The Reason for the Light

by Judith Dupree June 09, 2016

We are artists, of one genre or another, at one stage or another. Our leanings and yearnings are all somehow touched by this reality—which may be a lodestar, or still a flicker on our horizon. But yes, something within us takes shape and form and word because it must. Because it cannot be denied without losing our balance in life.

But it comes with a certain caution, a yes-but that hinges on that word balance. Something has been nibbling at my overloaded psyche, and left me with serious thoughts about an arts-exclusive focus: Life in the “real world”—the multiple issues that press upon us day by day, and the escalation of national and world problems.

Artists and writers, and all sorts of people who celebrate art and writing, are deeply concerned about the hard issues that life in today’s world imposes. There is an unending interplay between expressing creativity and handling the ordinary and inevitable hard realities of living. We cannot worship creativity at the expense of entering the fray. Art is not a retreat.

This leads us to a slight but obvious shift in focus. A way of stepping outside our normal boundaries and busy-ness, to join others who are affected (perhaps unconsciously) or afflicted (quite consciously) by the rigors of our national life—indeed, global life—and want to better understand and withstand and respond to it as creative people.

We often feel torn between our unmet need for creative expression and the rude facts of living in a sometimes “hostile” world. Admittedly, we may feel guilty at times for wanting to run away to a quiet place. (And yes, our artsy self needs tending!) Growing national and universal distress is the elephant in everyone’s living room. Climate change, global unrest, and societal upheaval confront us each morning. They shape everything by their looming presence before us.

How do we live in light of this encroaching darkness? How do we respond as writers and artists? How does it invade, inform, shape what we do? What do we bring to it that is redemptive? Where might it take us creatively? This may be an entry to new life for us. We would do well to bring our intuitive natures into a larger context—into a heart-full and mindful and authentic response to the problems of todays very fragile world. We need to step out beyond our comfort zone if we are called to be comforters. I believe this is the prior and priority call upon us each—to gather up our Giftings and offer them as Gifts. No, not "freebies." Bigger than that.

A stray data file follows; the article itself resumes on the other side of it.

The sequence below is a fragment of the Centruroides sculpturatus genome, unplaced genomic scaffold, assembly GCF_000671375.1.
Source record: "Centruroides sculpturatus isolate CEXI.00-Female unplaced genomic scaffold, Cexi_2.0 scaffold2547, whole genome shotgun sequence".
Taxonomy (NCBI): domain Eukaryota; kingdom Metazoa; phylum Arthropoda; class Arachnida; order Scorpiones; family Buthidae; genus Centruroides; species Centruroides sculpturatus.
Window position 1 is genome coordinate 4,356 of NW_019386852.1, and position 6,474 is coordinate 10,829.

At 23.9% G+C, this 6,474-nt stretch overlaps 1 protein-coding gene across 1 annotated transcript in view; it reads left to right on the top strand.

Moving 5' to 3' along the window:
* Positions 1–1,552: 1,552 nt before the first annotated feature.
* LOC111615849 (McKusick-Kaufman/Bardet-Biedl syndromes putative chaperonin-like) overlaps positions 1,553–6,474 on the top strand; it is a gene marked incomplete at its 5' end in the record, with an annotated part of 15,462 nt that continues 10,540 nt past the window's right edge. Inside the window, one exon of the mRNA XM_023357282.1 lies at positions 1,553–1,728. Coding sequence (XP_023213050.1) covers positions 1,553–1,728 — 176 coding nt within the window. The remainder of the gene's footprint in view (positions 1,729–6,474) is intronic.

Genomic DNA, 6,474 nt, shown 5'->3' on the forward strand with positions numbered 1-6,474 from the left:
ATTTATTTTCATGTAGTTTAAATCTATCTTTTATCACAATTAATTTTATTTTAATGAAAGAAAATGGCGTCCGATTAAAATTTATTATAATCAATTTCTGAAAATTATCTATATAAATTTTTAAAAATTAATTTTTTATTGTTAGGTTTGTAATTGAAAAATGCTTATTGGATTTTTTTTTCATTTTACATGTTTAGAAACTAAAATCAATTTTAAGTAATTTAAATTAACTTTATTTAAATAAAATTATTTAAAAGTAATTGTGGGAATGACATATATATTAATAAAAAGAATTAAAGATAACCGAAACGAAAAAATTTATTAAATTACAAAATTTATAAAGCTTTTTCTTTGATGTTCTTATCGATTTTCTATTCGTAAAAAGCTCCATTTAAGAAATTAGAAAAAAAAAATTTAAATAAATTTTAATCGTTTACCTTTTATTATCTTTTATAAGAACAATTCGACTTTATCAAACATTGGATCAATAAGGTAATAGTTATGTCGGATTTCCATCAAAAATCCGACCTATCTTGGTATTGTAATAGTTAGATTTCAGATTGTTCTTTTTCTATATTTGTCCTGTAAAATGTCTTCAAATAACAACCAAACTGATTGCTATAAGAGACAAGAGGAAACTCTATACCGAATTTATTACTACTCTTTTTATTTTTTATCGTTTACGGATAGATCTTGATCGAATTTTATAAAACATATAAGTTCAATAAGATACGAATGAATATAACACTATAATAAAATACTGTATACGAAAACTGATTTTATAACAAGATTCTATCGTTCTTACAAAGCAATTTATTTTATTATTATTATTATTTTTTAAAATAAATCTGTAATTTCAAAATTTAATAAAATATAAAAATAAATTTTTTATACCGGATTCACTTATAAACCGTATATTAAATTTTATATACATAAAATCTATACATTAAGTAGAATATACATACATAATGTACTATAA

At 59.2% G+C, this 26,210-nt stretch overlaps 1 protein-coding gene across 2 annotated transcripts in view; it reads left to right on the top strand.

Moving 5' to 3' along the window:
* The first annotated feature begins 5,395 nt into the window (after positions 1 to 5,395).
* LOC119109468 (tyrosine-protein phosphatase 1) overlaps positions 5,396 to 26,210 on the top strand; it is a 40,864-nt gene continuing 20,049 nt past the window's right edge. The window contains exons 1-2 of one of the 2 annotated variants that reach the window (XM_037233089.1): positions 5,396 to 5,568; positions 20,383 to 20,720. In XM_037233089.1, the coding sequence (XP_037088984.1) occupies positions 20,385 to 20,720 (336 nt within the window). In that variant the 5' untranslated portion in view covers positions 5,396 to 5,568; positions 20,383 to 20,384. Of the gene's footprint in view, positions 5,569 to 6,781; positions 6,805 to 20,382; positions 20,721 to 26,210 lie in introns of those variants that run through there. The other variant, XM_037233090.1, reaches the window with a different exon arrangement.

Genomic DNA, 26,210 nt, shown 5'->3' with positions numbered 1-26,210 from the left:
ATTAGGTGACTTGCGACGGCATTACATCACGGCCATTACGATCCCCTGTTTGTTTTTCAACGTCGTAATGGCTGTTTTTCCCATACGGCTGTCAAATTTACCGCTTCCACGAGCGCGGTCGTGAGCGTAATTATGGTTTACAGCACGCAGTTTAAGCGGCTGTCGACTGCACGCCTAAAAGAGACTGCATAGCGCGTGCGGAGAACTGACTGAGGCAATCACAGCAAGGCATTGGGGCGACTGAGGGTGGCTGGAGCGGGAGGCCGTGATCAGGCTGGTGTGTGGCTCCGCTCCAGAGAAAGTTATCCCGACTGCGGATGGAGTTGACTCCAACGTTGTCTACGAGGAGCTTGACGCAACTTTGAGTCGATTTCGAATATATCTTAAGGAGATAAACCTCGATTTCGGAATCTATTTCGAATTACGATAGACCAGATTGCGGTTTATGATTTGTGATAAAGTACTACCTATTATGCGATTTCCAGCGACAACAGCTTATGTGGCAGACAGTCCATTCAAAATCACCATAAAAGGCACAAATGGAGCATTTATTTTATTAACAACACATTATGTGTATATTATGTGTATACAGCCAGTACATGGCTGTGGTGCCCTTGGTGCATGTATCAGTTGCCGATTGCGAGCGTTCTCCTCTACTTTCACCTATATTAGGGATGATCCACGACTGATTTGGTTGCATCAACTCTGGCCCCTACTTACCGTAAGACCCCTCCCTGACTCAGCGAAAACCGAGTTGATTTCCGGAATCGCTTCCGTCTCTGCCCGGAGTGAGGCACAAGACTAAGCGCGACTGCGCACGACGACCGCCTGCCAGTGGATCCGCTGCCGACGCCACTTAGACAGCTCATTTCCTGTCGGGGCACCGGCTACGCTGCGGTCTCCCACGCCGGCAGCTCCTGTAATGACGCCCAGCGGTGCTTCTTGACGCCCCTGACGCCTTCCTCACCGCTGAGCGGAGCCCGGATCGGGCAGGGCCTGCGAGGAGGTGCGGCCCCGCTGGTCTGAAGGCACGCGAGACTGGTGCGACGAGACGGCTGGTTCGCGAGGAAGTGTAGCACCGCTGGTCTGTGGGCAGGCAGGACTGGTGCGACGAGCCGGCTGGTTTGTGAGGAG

As people who believe in the value of arts, the practice and enjoyment of them, and their soul-necessity, we can move in small, incremental ways—as people who are not “consumed by consumerism,” or defeated by despair, or captivated by the masks of things simplistic. Or dumbfounded by the endless stream of dark chatter that invades us daily.

How do we “tend” each other and care for those beyond us, in a toughening world? How do we build or join in a supportive community? We can come into it all, become insiders—bearing Light, wearing Light, sharing it. Art in the trenches is a bridge to higher ground. Small steps toward inventive living in times of crisis, a buoy in the flood of crises. We can gather hope from our inner resources, from those around us, and from the wisdom of the past, to create hope for the future.

Does this sound like a healthy challenge? I believe it is. I hold onto this, daily. This is Fine Art.

Come join the adventure. Bring your viewpoint and ideas. Say it with passion and tenderness and hope that defies the shredding darkness. Listen to what our readers, your “neighbors,” have to say. Weave something sturdy, something plain-spoken and beautifully simple into the fabric of life around us all. This is redemptive art . . . the reason for the Light within us.          

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Judith Dupree
Judith Dupree

Author

Judith Deem Dupree's first nonfiction book, Sky Mesa Journal, was published by Wipf and Stock Publishers in 2016. She also has three prior volumes of poetry. Judith founded and directed (1996-2010) Ad Lib, a retreat and workshop for persons of faith engaging in creative arts. An establishing member of the San Diego Christian Writers Guild, she served on the board for many years, teaching locally and nationally. Judith also created and co-directed Mountain Empire Creative Arts Council in eastern San Diego County. Her current projects relate to completing work in fiction, music and drama, and always, poetry.



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